Illustration by Aaron Robinson for The Verge
“Today, thousands of products integrate with the company’s Alexa platform to make use of its voice search and query capabilities. Just as it once foresaw e-commerce, streaming, and cloud computing as the future of the internet, Amazon saw AI as not just something that could live within the smartphone — as Apple established with Siri and Google with its Assistant — but also in the home.
As it stands today, Amazon employs more than half a million people, more so than any other technology company in the country and second only to Walmart in the US. But the eventual result of its investments in robotics and AI is that technology’s biggest and fast-growing workforce could see that growth start to slow and, perhaps years down the line, even shrink as robots tackle ever more complicated tasks. In the process, the company may develop robots for use outside its fulfillment centers. Amazon has already changed how we shop and, by extension, how we live our lives. Its next big step could be changing how we work.”
“Cross pointed to the fact that Walmart already uses AI to solve ‘last mile’ delivery issues, while German ecommerce brand Otto Group uses a cloud-based machine-learning system that has reduced its out-of-stock rates by 80 per cent.
Anyone asking if robots will really take your job is in fact, woefully behind the times – change is already afoot. Earlier this week, House of Fraser’s logistics operators XPO announced the deployment of 5,000 intelligent robots across its warehouses in Europe and the US.
“The rise of automation through AI will have a much more significant impact on retail than other industries” said Sutherland director of retail Christopher Schyma.
“This is the result of the changing retail industry – today’s customer requires digital-first experiences, where needs are met and expectations exceeded across a variety of touch points and at the complete convenience of the shopper.“
“A real-world example of this is the retail movement toward anticipatory shipping, where products can be proactively shipped to warehouses near customer locations in anticipation of their next order, creating a virtuous cycle of customer loyalty and consumer intelligence.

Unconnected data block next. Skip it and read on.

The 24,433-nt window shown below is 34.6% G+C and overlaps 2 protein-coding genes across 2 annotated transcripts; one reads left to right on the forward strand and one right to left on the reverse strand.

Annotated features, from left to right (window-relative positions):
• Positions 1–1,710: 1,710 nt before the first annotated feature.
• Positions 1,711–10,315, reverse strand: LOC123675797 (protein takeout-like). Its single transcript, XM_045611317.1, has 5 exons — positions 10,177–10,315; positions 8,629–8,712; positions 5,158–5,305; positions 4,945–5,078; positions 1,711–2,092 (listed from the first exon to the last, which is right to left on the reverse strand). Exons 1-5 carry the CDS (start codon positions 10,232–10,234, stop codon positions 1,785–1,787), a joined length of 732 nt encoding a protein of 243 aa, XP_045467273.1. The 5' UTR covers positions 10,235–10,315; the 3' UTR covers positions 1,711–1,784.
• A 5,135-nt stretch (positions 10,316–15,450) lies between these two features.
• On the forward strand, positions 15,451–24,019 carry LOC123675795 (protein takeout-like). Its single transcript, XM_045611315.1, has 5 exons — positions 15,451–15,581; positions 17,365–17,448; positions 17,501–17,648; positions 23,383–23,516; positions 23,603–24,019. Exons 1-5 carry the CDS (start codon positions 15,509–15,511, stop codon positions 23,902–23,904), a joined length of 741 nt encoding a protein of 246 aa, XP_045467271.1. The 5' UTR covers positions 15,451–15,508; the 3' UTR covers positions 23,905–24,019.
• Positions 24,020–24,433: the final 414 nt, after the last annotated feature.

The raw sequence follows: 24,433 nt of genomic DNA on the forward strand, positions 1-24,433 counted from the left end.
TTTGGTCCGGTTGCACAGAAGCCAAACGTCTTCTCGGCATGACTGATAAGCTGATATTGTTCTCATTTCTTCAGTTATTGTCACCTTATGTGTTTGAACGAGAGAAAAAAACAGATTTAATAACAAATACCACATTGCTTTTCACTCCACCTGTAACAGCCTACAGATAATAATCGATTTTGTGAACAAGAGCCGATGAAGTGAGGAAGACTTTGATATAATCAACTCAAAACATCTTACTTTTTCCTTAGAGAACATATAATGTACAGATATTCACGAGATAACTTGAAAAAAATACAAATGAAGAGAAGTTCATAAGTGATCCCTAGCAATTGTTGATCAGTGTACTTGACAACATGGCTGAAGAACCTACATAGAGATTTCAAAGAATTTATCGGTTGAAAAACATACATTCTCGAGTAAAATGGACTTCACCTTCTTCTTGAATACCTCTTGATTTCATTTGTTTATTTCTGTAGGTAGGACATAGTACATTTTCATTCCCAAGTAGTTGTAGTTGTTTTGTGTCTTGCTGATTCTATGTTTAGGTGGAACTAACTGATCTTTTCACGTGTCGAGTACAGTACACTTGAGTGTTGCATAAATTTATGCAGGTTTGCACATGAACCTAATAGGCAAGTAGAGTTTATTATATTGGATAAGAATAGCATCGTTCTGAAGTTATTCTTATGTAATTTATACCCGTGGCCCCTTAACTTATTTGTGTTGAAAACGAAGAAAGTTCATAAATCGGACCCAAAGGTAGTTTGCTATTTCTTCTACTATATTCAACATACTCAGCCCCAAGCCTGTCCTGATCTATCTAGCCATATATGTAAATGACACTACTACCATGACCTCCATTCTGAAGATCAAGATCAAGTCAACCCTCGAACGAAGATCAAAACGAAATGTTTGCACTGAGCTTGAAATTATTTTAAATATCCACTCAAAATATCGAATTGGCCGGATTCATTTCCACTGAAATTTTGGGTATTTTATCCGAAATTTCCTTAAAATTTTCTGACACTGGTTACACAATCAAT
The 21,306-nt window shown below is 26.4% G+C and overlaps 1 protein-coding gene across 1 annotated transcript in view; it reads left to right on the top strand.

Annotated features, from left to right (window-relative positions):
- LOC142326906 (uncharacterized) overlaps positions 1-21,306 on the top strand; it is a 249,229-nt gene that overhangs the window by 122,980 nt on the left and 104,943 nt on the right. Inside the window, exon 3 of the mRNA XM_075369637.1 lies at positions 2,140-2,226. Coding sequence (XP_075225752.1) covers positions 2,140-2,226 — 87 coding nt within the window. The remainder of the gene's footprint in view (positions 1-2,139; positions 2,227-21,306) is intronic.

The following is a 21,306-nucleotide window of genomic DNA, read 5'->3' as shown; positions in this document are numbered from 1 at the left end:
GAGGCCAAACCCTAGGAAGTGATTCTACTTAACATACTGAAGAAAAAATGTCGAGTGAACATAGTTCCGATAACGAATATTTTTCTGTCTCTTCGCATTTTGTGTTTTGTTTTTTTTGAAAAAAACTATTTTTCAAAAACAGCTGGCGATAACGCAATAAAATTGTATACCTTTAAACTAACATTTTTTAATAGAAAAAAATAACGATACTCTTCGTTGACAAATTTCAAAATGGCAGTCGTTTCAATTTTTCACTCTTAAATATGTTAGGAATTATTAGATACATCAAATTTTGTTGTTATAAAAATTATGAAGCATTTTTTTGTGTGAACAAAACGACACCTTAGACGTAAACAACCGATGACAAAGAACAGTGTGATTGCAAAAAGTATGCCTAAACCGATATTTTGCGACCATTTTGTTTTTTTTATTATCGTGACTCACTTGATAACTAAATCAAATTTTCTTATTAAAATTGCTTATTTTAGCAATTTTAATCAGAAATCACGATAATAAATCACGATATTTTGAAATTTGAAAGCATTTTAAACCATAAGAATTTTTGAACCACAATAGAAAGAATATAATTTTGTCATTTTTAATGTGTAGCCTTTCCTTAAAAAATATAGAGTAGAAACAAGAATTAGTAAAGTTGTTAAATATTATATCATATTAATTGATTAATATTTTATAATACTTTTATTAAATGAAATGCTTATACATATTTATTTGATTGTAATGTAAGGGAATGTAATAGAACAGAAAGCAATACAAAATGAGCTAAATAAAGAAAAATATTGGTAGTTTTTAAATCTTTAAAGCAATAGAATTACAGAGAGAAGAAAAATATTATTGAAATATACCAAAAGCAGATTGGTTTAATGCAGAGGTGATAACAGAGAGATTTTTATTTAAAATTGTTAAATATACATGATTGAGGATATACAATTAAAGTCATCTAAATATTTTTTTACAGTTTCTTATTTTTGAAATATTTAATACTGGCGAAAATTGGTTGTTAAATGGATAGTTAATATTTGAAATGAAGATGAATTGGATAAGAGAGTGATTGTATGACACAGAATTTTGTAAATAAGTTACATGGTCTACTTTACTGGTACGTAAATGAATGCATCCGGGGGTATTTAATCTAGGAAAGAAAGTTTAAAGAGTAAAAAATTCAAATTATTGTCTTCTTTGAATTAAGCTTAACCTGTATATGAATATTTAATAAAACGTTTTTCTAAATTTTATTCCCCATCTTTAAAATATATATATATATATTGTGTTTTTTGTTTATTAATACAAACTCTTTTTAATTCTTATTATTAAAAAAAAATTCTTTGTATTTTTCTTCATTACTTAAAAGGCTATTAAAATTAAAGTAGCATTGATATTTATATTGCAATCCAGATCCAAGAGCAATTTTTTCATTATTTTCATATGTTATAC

By combining the power of human expertise with advanced AI, successful firms are also developing highly personalized solutions around individual customer preferences and identifying trends to predict products that will be relevant to customers.”
“Every conceivable optimization opportunity has some form of machine learning applied to it,” said Srikanth Thirumalai, who leads search at Amazon. He’s worked at Amazon since 2005, and since day one has been centered on using artificial intelligence techniques to make products more discoverable, and shopping more pleasant. His very first project was identifying duplicate product pages.
All the ways Amazon’s AI brought me the socks I am wearing right now – CNN
— Read on www.google.com/amp/s/amp.cnn.com/cnn/2018/10/05/tech/amazon-artificial-intelligence/index.html
“The challenge for retailers is that they lack connected systems. Thirty-six percent of survey respondents indicated that they have separate demand planning, replenishment, allocation and order management systems for store and ecommerce orders. Combined with the fact that 28 percent don’t manage each of their modules on the same platform, it becomes clear that disparate demand replenishment systems are a significant burden to efficiency.
AI and machine learning holds enormous potential to improve supply chain efficiency, and forward-looking retailers are already investing in these technologies. Retailers say AI’s greatest potential to improve supply chain management relates to quality and speed of planning insights, while nearly half of all respondents identified ‘demand management’ as one of the top three areas for AI in the next five years.”